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Maculatin 1.3

* Please kindly note that our products are not to be used for therapeutic purposes and cannot be sold to patients.

The peptide is HIV inhibitory (EC50=4 µM). The source of Maculatin 1.3 is Litoria eucnemis, Australia area.

Functional Peptides
Catalog number
Molecular Formula
Molecular Weight
>96% by HPLC
InChI Key
Canonical SMILES
1. The orientation of the antibiotic peptide maculatin 1.1 in DMPG and DMPC lipid bilayers. Support for a pore-forming mechanism
C S B Chia, J Torres, M A Cooper, I T Arkin, J H Bowie FEBS Lett. 2002 Feb 13;512(1-3):47-51. doi: 10.1016/s0014-5793(01)03313-0.
Maculatin 1.1 is an antimicrobial peptide isolated from the Australian tree frog Litoria genimaculata that adopts an amphipathic, alpha-helical structure in solution. Its orientation and conformation when incorporated to pre-formed DMPG (1,2-dimyristoyl-sn-glycero-3-phosphoglycerol) and DMPC (1,2-dimyristoyl-sn-glycero-3-phosphocholine) vesicles was determined using polarised Fourier transform infrared-attenuated total reflection infrared and deuterium exchange experiments. For DMPG membranes, our results show insertion of 70% of the maculatin 1.1 molecules, with an angle of insertion of approximately 35 degrees to the membrane normal and with a predominant alpha-helical structure. These results suggest that maculatin 1.1 acts through a pore-forming mechanism to lyse bacterial membranes. A similar degree of insertion in DMPG (65%) and alpha-helical structure was observed for a biologically inactive, less amphipathic maculatin 1.1 analogue, P15A, although the helix tilt was found to be greater (46 degrees) than for maculatin 1.1. Similar experiments performed using DMPC liposomes showed poor insertion, less than 5%, for both maculatin 1.1 and its analogue. In addition, the shape of the amide I band in these samples is consistent with alpha-helix, beta-structure and disordered structures being present in similar proportion. These results clearly show that maculatin 1.1 inserts preferentially in negatively charged membranes (DMPG) which mimic the negatively charged membrane of Gram-positive bacteria. We attribute the high percentage of insertion of the biologically inactive analogue in DMPG to the fact that its concentration on the membrane surface in our experiments is likely to be much higher than that found in physiological conditions.
2. Host defence peptides from the skin glands of the Australian blue mountains tree-frog Litoria citropa. Solution structure of the antibacterial peptide citropin 1.1
K L Wegener, P A Wabnitz, J A Carver, J H Bowie, B C Chia, J C Wallace, M J Tyler Eur J Biochem. 1999 Oct;265(2):627-37. doi: 10.1046/j.1432-1327.1999.00750.x.
Nineteen citropin peptides are present in the secretion from the granular dorsal glands of the Blue Mountains tree-frog Litoria citropa; 15 of these peptides are also present in the secretion from the submental gland. Two major peptides, citropin 1.1 (GLFDVIKKVASVIGGL-NH2), citropin 1.2 (GLFDIIKKVASVVGGL-NH2) and a minor peptide, citropin 1.3 (GLFDIIKKVASVIGGL-NH2) are wide-spectrum antibacterial peptides. The amphibian has an endoprotease which deactivates these membrane-active peptides by removing residues from the N-terminal end: loss of three residues gives the most abundant degradation products. The solution structure of the basic peptide citropin 1.1 has been determined by NMR spectroscopy [in a solvent mixture of trifluoroethanol/water (1 : 1)] to be an amphipathic alpha-helix with well-defined hydrophobic and hydrophilic regions. The additional four peptides produced by the dorsal glands are structurally related to the antibacterial citropin 1 peptides but contain three more residues at their C-terminus [e.g. citropin 1.1.3 (GLFDVIKKVASVIGLASP-OH)]. These peptides show minimal antibacterial activity; their role in the amphibian skin is not known.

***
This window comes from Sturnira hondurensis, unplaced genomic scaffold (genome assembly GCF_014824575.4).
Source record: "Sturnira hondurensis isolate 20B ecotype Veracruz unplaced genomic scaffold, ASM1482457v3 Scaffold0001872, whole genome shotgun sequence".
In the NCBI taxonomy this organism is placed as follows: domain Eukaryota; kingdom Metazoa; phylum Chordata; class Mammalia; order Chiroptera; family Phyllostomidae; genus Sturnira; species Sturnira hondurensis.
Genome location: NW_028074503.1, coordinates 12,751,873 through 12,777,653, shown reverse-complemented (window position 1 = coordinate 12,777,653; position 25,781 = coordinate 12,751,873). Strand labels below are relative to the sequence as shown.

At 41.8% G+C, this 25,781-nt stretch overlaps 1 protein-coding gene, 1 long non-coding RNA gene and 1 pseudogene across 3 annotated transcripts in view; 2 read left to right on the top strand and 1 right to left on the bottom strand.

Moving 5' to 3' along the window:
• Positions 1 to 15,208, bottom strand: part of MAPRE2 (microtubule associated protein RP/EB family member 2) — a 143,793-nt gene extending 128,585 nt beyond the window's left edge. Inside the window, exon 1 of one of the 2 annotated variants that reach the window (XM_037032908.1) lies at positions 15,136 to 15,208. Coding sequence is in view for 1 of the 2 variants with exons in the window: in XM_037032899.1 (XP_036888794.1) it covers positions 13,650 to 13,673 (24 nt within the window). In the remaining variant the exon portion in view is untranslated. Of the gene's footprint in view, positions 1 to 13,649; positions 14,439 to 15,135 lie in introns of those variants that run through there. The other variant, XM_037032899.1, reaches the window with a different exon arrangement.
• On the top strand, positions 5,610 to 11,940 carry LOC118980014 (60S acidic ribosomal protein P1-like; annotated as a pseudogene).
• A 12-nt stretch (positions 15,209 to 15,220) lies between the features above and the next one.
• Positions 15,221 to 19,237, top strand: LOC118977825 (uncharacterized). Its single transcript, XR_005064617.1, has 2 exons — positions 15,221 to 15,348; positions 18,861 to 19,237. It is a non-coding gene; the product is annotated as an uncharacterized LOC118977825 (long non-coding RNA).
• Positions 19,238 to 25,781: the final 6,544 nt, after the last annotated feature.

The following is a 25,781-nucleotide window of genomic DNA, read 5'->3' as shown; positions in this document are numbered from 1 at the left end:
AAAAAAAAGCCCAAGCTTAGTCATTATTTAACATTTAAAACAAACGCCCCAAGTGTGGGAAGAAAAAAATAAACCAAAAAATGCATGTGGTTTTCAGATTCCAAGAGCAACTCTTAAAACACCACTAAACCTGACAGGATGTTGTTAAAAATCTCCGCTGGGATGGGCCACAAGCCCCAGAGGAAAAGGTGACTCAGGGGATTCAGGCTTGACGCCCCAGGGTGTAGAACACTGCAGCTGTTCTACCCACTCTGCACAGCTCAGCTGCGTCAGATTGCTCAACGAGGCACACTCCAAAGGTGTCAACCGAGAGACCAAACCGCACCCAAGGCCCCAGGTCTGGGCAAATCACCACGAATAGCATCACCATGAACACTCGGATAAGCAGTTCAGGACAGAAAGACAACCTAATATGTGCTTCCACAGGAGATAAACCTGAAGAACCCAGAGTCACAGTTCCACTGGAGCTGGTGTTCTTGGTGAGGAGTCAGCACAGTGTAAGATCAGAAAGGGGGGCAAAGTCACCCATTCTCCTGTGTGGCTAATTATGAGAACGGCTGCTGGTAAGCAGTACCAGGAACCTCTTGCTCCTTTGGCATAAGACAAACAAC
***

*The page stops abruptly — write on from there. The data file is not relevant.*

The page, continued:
3. Database screening and in vivo efficacy of antimicrobial peptides against methicillin-resistant Staphylococcus aureus USA300
Joseph Menousek, Biswajit Mishra, Mark L Hanke, Cortney E Heim, Tammy Kielian, Guangshun Wang Int J Antimicrob Agents. 2012 May;39(5):402-6. doi: 10.1016/j.ijantimicag.2012.02.003. Epub 2012 Mar 23.
Natural antimicrobial peptides (AMPs) are promising candidates for developing a generation of new antimicrobials to meet the challenge of antibiotic-resistant pathogens such as methicillin-resistant Staphylococcus aureus (MRSA). To facilitate the search for new candidates, we have utilised the Antimicrobial Peptide Database (APD), which contains natural AMPs from bacteria, fungi, plants and animals. This study demonstrates the identification of novel templates against MRSA by screening 30 peptides selected from the APD. These peptides are short (<25 residues), cysteine-free, cationic and represent candidates from different biological sources such as bacteria, insects, arachnids, tunicates, amphibians, fish and mammals. Six peptides, including ascaphin-8, database-screened antimicrobial peptide 1 (DASamP1), DASamP2, lycotoxin I, maculatin 1.3 and piscidin 1, were found to exert potent antimicrobial activity against an MRSA USA300 isolate. Although five of the six peptides showed broad-spectrum antibacterial activity, DASamP1 displayed killing of MRSA in vitro but not of Escherichia coli, Bacillus subtilis or Pseudomonas aeruginosa. In addition, DASamP1 suppressed early biofilm formation in a mouse model of catheter-associated MRSA infection. DASamP1 is a novel, short and potent peptide that will be a useful starting template for further developing novel anti-MRSA peptides.
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